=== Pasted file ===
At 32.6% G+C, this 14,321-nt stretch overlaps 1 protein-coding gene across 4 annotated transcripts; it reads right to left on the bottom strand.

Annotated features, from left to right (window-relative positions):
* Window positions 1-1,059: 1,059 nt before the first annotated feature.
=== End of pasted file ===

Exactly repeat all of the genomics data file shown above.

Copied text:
At 32.6% G+C, this 14,321-nt stretch overlaps 1 protein-coding gene across 4 annotated transcripts; it reads right to left on the bottom strand.

Annotated features, from left to right (window-relative positions):
* Window positions 1-1,059: 1,059 nt before the first annotated feature.